“At the end of the day, we can endure much more than we think we can.” Frida Kahlo
Adobos are intensely flavored chili purees used as marinades for seafood, fish and meats. Mexican cooks have been rubbing chiles on meats for centuries but the Spanish influence added the spices and garlic to the mix. In other words, this stuff has history. I found the whole process not only easy but also satisfying. It was fun to roast the dried fruit and bring them back to life with water. I felt connected to this culinary past in a way I never have before. Even though the ancho is considered one of the mildest peppers reminiscent of raisin and tamarind, it still has a kick. So be careful to wash your hands really good and avoid touching the eyes and nose during preparation.
Ingredients: 2.5 ounces dried ancho chiles, wiped clean, stemmed, slit open, seeded and deveined, 1/2 cup water, 1/4 cup Seville orange juice or distilled white vinegar (I used 3 equal parts orange, lemon and vinegar) 2 garlic cloves peeled, 1/2 teaspoon salt, 1/2 teaspoon sugar, 1/8 teaspoon of ground cumin and Mexican oregano.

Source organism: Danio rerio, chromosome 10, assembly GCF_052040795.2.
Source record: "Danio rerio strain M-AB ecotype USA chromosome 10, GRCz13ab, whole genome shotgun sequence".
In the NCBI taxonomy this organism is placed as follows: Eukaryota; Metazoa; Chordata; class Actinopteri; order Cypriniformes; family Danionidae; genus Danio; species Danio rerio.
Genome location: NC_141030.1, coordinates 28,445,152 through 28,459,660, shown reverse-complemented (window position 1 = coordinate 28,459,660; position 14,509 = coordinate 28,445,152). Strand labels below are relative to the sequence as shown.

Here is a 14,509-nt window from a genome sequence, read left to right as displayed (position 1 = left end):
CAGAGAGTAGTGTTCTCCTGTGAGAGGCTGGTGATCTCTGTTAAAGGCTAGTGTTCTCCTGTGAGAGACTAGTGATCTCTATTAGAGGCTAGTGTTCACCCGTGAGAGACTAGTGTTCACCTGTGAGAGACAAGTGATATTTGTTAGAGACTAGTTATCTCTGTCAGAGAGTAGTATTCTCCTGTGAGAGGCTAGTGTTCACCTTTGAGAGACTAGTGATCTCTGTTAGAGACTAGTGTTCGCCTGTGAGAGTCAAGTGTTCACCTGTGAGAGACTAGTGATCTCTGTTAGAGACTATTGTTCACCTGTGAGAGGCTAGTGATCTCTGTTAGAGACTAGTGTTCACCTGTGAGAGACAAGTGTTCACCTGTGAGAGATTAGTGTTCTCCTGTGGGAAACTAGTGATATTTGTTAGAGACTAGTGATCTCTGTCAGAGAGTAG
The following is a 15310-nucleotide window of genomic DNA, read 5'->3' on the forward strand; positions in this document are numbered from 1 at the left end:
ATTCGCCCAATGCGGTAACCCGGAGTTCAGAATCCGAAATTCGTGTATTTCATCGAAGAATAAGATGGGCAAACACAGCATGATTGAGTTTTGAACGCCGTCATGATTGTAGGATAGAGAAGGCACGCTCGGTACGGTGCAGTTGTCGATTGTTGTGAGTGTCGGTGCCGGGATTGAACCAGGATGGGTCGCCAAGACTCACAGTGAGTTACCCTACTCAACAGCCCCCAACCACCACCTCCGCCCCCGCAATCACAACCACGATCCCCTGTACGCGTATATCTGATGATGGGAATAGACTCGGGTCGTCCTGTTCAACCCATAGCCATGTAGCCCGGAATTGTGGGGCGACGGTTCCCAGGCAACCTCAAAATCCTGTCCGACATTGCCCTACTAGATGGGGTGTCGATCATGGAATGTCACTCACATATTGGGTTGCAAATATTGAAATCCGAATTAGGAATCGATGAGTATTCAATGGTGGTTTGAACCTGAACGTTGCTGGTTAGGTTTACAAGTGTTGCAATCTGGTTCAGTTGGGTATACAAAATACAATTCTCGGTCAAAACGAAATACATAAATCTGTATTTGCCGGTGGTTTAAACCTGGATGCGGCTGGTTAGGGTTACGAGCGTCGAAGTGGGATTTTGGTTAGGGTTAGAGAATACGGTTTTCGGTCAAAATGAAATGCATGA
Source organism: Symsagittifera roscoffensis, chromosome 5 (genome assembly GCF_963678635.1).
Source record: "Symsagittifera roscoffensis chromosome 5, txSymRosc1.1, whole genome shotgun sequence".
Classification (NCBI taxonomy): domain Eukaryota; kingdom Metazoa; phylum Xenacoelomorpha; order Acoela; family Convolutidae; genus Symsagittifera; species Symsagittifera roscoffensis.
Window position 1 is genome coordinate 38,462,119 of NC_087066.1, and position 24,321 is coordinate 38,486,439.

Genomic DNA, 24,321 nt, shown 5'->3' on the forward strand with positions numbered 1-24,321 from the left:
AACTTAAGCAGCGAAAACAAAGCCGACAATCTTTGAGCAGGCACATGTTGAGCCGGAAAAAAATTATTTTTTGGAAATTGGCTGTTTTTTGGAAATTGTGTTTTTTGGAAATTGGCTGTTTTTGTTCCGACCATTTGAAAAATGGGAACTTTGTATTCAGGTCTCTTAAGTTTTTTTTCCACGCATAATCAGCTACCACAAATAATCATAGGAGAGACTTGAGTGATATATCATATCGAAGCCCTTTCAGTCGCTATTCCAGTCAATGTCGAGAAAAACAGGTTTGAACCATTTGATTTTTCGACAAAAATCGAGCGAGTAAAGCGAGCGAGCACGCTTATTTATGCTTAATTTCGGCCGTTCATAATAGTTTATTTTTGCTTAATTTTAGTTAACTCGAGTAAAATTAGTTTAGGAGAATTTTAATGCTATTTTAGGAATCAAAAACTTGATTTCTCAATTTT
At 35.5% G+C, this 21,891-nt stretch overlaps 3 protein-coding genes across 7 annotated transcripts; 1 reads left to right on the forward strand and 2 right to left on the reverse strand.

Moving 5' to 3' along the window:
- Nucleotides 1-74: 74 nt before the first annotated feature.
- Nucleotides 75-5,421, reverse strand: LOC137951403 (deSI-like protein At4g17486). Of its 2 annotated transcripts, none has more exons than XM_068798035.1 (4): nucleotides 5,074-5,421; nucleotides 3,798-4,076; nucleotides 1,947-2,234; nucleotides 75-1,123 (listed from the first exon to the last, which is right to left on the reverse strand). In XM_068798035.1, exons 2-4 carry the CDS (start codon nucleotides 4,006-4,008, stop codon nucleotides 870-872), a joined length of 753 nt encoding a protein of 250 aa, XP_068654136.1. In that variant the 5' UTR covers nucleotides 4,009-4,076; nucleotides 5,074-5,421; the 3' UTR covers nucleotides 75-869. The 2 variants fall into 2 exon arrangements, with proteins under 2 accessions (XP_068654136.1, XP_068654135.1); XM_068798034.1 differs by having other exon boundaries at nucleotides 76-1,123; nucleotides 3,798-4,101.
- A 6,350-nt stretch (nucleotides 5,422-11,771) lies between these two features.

Heat a cast iron pan and toast the chiles for about 1-2 minutes until they blister using tongs to turn and press them. Then soak the chiles in enough cold water to cover until they are soft about 30 minutes. Drain and discard the water. Put 1/2 water of fresh water into the blender with the chiles and remain ingredients. Blend until smooth in a blender, not a food processor, until a smooth silky texture is achieved. Brush onto meats and seafood as a marinade and grill or pan fry.
Abby was spicy! Here she is in Villadolid, Mexico, with its 16th century colonial buildings, excited about these statues that were scattered around town. She told her daughter in law this one was her new girlfriend and asked to have a photo taken with “her.”